Silurian Survey Round Up: April-June
It has been an incredibly successful first half of the survey season on board Silurian, with fair weather conditions giving us the opportunity to survey areas that can be harder to reach. So far, six surveys have taken place; including a survey focused on the multinational military joint warrior exercise and a survey with participants from St Andrews university. We have covered an impressive 1843 nautical miles (3413.3 km), collecting visual and acoustic data through our Cetacean Research Programme
We have had incredible sightings on all of our surveys, with 124 more sightings than this time last year. In total we recorded 575 sightings of marine megafauna will 1227 individual animals sighted. Nine marine mammal species were recorded including 281 sightings of cetacean species and 210 sightings of seals one basking shark sighting.
One of the most memorable sightings happened on the last survey (HWDT05) when we encountered a pod of nine killer whales off the coast of Barra. Unperturbed by the boat, we were able to stay with pod for half an hour, obtaining hundreds of photo ID images. When organising these images it was clear that these individuals were not part of the west coast community. The images have subsequently been shared with experts of other killer whale communities, to see if we can conclude which communities these animals are from.
Favourable conditions for this reporting period has also given us the opportunity to survey areas that are often out of our reach. Two surveys have managed to assess the waters to the west of the Outer Hebrides, with one memorable day spent travelling west to the Flannan Isles. During this particular survey, we had an increase in sightings of white-beaked dolphins, encountering 161 animals, 87 more individuals than the whole of last year.
HWDT02 (15th – 21st April)
Our first survey departed from Tobermory and covered 175 nm, surveying the waters around the small Isles. Read the full survey summary here https://hwdt.org/news/2018/4/25/first-season-of-hwdt-kicks-off-to-a-successful-start
Spring Joint Warrior Survey (24th April– 2nd May)
Our second monitoring survey of the season was scheduled to coincide with the biannual Joint Warrior exercise to help understand the impact that these activities may have on cetaceans across the Hebrides. We covered 318 nm and recorded over 41 hours of acoustic data, with thirty-five recordings of military sonar made. Read more about the survey here https://hwdt.org/news/2018/5/3/joint-warrior-survey-summary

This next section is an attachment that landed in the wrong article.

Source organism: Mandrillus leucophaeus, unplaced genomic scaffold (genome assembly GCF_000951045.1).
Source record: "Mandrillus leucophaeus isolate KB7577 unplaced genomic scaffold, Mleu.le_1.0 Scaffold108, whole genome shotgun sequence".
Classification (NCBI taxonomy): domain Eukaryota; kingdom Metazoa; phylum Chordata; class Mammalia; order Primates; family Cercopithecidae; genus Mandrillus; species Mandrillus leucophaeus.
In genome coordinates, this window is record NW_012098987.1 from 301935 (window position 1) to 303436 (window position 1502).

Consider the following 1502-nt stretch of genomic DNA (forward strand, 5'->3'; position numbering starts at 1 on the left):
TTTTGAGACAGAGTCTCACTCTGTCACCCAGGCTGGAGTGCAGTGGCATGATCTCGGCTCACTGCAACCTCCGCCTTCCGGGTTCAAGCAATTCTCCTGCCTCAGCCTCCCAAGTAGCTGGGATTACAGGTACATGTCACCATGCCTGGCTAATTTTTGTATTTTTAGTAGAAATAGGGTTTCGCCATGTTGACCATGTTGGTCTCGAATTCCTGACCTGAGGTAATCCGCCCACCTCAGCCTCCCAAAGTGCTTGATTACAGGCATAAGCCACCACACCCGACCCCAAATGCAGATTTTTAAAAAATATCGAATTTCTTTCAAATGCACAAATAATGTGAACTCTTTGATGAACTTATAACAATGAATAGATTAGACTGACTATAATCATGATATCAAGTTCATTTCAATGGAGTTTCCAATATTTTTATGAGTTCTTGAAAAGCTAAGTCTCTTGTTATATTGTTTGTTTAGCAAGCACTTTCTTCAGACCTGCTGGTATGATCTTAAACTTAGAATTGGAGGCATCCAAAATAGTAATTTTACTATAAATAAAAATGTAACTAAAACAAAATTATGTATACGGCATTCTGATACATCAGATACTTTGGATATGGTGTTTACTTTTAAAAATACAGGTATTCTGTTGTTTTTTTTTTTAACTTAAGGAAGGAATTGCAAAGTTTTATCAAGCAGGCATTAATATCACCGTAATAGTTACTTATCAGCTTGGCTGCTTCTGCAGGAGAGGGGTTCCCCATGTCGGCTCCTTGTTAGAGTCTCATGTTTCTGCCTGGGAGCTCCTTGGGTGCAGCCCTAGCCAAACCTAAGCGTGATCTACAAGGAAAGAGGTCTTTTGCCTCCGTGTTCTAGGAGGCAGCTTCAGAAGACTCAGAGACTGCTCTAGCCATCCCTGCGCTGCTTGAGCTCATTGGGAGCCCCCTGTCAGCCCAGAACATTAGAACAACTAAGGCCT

HWDT 03 (5th – 11th May)
Survey number three covered 205 nautical miles, with citizen scientists spending over 27 hours looking for marine megafauna. We recorded four different species including an incredible encounter with the Inner Hebridean population of bottlenose dolphins, who are resident to our survey area. Read the survey summary here https://hwdt.org/news/2018/5/14/hwdt3-survey-summary
SMRU Field Trip (27th – 5th June)
At the end of May, we travelled up to Kyle of Lochalsh where students from St Andrews University joined on board us on board for three short trips as part of their marine mammal science postgraduate course. During these trips, they learned practical research skills and were taught about the protocols involved in our marine mammal monitoring programme.
HWDT04 (7th – 15th June)
The following survey also departed from Kyle of Lochalsh. Amazing weather conditions meant that we were able to cover 287.4 nm, travelling to the Outer Hebrides, visiting white sandy beaches and the Callanish stones. During the survey we recorded seven different species of marine mammals, including ten different pods of white-beaked dolphins! Read about it here: https://hwdt.org/news/2018/6/17/hwdt4survey-summary-epdrx
HWDT05 (17th – 28th June)
Our last survey departing from Kyle of Lochalsh will forever be known as the killer whale survey! We covered an incredible 407.6 nm and also saw the first basking shark of the season as well as bow riding common dolphins and a lunge feeding minke whale. Read about the incredible encounters in more detail here: https://hwdt.org/news/2018/6/29/hwdt5survey-summary
Massive thanks to all of the the citizen scientists who have joined on board so far- we couldn't collect the vital data without you!
Thanks also to Scottish Natural Heritage who help fund the data collection programme aboard Silurian.
Feeling inspired to get involved with our marine conservation efforts? It’s not too late to join us on board this season! We still have a few spaces on trips this season, including those departing from Ullapool, which gives us the opportunity to collect data from the northern reaches of our survey area.